|Lin, Shun-Fu - IOWA STATE UNIVERSITY|
|Baumer, James - LAND O'LAKES INC|
|Ivers, Drew - LAND O'LAKES INC|
|DE Cianzio, Silvia - IOWA STATE UNIVERSITY|
Submitted to: Crop Science
Publication Type: Peer Reviewed Journal
Publication Acceptance Date: July 25, 1997
Publication Date: N/A
Interpretive Summary: Some soybeans are unable to efficiently take up iron from soil with high pH. When this occurs, the leaves become yellow and productivity declines. Millions of dollars a year are lost by growers due to this deficiency. Breeders have selected for genetically better soybeans in fields with high pH soil and in nutrient solutions where iron is limited. The question has always arisen as to whether both field and nutrient solution studies allowed breeders to select for the same genes. In this study the authors identified the chromosomal location of genes controlling iron efficiency in soybeans in nutrient solution. They demonstrated that the locations were the same as for those genes controlling the trait under field conditions. This information will allow breeders to use hydroponics to breed for iron efficient beans, thus allowing selection to take place year around. This should speed-up the development of new efficient cultivars.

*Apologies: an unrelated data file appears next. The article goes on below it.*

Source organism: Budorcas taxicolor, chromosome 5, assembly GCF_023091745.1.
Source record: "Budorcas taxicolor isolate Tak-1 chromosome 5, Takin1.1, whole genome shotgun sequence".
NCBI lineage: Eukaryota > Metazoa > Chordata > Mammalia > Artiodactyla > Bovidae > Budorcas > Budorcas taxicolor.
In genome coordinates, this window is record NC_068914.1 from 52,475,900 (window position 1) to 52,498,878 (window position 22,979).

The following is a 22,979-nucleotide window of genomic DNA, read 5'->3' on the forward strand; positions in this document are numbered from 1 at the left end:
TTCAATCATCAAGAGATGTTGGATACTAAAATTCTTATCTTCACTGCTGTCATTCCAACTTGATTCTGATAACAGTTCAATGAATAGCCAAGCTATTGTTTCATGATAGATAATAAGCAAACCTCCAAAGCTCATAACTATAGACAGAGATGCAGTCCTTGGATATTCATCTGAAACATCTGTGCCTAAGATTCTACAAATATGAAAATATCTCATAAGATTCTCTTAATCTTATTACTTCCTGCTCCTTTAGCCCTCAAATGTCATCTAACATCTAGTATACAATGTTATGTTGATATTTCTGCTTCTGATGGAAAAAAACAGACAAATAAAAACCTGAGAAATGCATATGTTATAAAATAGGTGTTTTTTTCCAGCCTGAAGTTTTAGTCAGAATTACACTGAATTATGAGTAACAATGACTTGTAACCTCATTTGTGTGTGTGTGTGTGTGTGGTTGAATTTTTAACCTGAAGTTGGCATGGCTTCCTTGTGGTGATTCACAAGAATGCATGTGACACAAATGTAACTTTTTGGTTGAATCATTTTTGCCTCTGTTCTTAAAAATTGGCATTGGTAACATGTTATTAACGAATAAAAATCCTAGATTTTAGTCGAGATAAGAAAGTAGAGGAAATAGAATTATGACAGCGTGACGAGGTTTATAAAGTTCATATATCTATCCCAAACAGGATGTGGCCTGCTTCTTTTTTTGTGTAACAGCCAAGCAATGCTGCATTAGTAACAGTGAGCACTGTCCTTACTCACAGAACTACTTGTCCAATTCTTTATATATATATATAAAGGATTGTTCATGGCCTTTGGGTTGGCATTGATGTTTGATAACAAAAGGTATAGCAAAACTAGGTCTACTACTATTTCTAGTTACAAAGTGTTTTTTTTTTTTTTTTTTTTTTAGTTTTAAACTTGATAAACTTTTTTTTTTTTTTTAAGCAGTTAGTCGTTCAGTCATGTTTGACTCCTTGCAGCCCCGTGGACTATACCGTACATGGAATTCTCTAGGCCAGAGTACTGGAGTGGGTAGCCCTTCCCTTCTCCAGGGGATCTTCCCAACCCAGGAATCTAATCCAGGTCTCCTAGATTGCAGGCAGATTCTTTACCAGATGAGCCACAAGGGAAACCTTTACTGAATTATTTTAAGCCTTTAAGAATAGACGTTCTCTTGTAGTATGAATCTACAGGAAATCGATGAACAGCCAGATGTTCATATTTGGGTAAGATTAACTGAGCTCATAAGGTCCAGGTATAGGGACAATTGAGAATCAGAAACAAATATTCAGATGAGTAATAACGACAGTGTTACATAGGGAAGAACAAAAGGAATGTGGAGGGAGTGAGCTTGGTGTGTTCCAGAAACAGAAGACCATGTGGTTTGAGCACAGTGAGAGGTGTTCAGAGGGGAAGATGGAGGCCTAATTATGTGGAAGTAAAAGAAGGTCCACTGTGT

Technical Abstract: Nutrient solution systems have been considered an alternative method to field evaluations for studies of iron deficiency chlorosis (IDC) and for breeding soybeans with improved iron efficiency. To determine the efficiency of nutrient solution evaluation for soybean IDC, 120 F2:4 lines in a Pride B216 x A15 population, and 92 F2:4 lines in an Anoka x A7 population were grown in nutrient solution in greenhouse plantings and evaluated for IDC by visual scores and determinations of chlorophyll concentrations. Eighty-nine RFLP and ten SSR markers in the Pride B216 x A15 populations, and 82 RFLP, 14 SSR and I (hilum color) markers in the Anoka x A7 population were used to construct linkage maps and to locate quantitative trait loci (QTL) controlling IDC. In the Anoka x A7 population, one major gene on linkage group N, and modifying QTL on linkage group A1 and I previously mapping during field tests also were identified in the nutrient soil test. One newly identified QTL was mapped on linkage group B2. In the Pride B216 x A15 population, one QTL previously mapped on linkage group I during field tests was not identified in the nutrient solution test, and tow newly identified QTL were mapped on linkage groups A2 and B1. QTL on linkage groups B2, G, H, L and N were identified in both field and nutrient solution tests. Due to significant interaction between genotype and environment (G x E) in both field and nutrient solution tests, QTL identifications from multiple environments were used to compare the similarity between field and nutrient solution tests. We concluded that similar QTL are identified in nutrient solution and field tests and that nutrient solution tests demonstrated high effectiveness in evaluating IDC of soybean.